Figure 3: Analysis of radial OCT image volumes of the ONH by DVC to measure the full field strain response to an increase in the intraocular pressure (IOP) by wearing tight-fitting swim goggles without lens and to an IOP decrease following laster suturelysis. (A) OCT radial scan of the ONH after contrast enhancement. (B) Ezz is negative (compressive) for IOP increase from 21 to 23 mmHg. (C) Ezz is positive in response to a decrease in IOP from 31 to 21 mmHg. (D) A more compressive Ezz is significantly associated with a larger IOP increase.
Figure 4: Creating a patient-specific model of the ONH from radial OCT scans.
Biomechanics and mechanobiology of mouse astrocytic lamina
The mouse ONH does not have a connective tissue lamina cribrosa. Instead, the optic axons are supported by a planar network of astrocytes called the astrocytic lamina (AL). Astrocytes are star-shape glial cells with long processes that encircle axonal bundles, forming a sieve-like network structure. The astrocyte provides physiological support as well as structural support to the axons, and thus presents a unique physical model to study the mechanobiology of ONH astrocytes in glaucoma.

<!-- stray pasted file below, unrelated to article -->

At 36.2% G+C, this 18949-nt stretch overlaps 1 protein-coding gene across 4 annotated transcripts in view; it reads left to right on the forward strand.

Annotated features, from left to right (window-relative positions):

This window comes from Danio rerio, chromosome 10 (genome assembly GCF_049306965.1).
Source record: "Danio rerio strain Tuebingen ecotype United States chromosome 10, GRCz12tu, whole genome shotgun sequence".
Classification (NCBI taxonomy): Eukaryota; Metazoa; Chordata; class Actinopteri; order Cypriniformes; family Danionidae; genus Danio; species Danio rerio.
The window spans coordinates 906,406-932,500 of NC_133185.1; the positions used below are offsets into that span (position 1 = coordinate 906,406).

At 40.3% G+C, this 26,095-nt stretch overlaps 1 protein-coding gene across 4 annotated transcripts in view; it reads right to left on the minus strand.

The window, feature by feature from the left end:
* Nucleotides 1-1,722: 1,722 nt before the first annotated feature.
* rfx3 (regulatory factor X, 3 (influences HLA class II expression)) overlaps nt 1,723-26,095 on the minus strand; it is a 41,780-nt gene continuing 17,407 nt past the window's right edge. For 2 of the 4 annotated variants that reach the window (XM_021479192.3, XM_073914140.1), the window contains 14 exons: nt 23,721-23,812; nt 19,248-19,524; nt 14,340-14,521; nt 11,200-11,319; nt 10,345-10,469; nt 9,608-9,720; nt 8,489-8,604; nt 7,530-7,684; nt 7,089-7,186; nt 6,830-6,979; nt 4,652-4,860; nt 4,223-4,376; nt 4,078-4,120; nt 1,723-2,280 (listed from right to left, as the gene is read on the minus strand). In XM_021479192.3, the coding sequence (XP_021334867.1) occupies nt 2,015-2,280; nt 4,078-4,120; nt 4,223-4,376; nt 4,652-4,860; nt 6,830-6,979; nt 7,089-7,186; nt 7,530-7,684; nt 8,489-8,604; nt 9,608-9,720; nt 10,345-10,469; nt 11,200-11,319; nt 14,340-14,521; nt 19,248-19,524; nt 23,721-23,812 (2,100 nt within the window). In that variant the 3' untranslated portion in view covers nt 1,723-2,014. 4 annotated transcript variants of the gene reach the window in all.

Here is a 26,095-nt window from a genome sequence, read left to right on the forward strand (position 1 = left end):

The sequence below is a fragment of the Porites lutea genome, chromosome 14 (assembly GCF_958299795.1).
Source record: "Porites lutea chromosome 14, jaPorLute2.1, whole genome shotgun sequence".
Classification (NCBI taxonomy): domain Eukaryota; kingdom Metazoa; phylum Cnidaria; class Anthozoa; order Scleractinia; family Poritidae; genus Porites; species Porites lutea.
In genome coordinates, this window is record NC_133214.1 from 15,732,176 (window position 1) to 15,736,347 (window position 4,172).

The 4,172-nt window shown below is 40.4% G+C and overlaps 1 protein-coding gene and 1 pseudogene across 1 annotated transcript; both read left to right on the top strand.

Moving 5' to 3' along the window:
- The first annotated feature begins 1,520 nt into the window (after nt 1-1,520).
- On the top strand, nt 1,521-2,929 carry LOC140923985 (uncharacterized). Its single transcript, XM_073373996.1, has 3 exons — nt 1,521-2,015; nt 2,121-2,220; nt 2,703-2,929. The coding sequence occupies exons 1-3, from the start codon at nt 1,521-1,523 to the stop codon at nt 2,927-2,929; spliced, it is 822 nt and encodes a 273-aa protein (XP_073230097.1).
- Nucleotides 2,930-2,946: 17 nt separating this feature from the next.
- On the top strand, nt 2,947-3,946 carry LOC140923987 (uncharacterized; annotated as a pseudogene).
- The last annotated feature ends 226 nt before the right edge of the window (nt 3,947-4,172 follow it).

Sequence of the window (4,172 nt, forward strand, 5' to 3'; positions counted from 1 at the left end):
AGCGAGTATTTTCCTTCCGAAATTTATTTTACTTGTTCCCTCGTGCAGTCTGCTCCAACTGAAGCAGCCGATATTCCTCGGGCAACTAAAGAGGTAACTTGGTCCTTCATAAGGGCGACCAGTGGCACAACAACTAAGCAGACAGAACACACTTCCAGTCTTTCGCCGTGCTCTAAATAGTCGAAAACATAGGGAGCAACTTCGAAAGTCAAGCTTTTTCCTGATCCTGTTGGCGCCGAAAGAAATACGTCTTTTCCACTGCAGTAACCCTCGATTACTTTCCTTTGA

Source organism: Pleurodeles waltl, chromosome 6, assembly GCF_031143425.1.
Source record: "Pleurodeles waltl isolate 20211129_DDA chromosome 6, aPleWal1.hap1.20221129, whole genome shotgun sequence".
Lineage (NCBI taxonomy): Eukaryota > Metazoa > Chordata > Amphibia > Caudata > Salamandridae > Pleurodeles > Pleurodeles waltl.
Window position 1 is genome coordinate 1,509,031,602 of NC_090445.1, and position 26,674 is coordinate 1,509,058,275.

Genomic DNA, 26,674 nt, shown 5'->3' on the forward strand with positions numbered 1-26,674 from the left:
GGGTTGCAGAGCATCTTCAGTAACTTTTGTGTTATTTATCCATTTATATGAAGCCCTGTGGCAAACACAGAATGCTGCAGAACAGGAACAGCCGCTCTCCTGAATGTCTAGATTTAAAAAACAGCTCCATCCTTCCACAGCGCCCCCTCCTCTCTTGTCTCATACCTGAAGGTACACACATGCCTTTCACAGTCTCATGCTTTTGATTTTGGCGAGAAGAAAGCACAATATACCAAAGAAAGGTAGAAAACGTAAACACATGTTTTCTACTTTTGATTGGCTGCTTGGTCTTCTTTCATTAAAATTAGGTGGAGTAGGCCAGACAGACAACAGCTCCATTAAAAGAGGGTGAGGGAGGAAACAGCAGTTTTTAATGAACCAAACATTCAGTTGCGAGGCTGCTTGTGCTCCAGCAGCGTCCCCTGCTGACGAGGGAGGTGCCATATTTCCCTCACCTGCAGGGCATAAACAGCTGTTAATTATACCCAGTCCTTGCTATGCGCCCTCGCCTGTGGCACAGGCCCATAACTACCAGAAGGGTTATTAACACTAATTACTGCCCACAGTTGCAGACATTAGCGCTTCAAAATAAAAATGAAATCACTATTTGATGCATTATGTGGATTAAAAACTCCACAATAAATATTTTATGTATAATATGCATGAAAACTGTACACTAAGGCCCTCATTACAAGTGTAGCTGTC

Our research aims to:
- Measure the deformation response of the AL to pressure using, genetic mutants with fluorescent astrocytes, multi photon imaging of the AL, DVC analysis for full field deformation measurements, and morphological analysis.
- Develop specimen-specific finite element models and machine learning algorithms to study structure-strain and structure-stress relationship of the astrocyte processes and axonal compartments.
- Investigate mechanisms of IOP-induced astrocyte remodeling using chemical treatments.
- Investigate mechanical activation of astrocytes in 3D culture.
Figure 5: DVC analysis of TFP volume of the AL for the deformation response, showing (a) maximum intensity z-projection of the AL of a GPF-GFPA mouse, and contours of the circumferential and radial strain response to inflation from 10-30 mmHg. (b) The strain response becomes more compliant after 3 day of IOP elegant, but returns to baseline after 6 weeks of IOP elevation, suggesting that IOP elevation causes an short term remodeling of the AL and a return to homeostasis.
Figure 6: (A) Confocal fluorescent image off the mouse optic nerve stained for GFAP (green), actin (red), and nuclei (blue). (B) Finite element model with green fro GFAP, red for actin, yellow for axonal compartments, and purple for regions with overlapping GFAP and actin. (C) boundary displacements were determined from experiments (D). (E) Contour of the maximum principal strain Emax. (F) The average strain in model compares will with experiments. (G) Emax in the axonal compartments are much larger than in the astrocyte processes. (H) Larger axonal compartments experienced larger strains.
- Harry A. Quigley, MD – A. Edward Maumenee Professor of Ophthalmology, Director, Glaucoma Center of Excellence, Johns Hopkins Medical School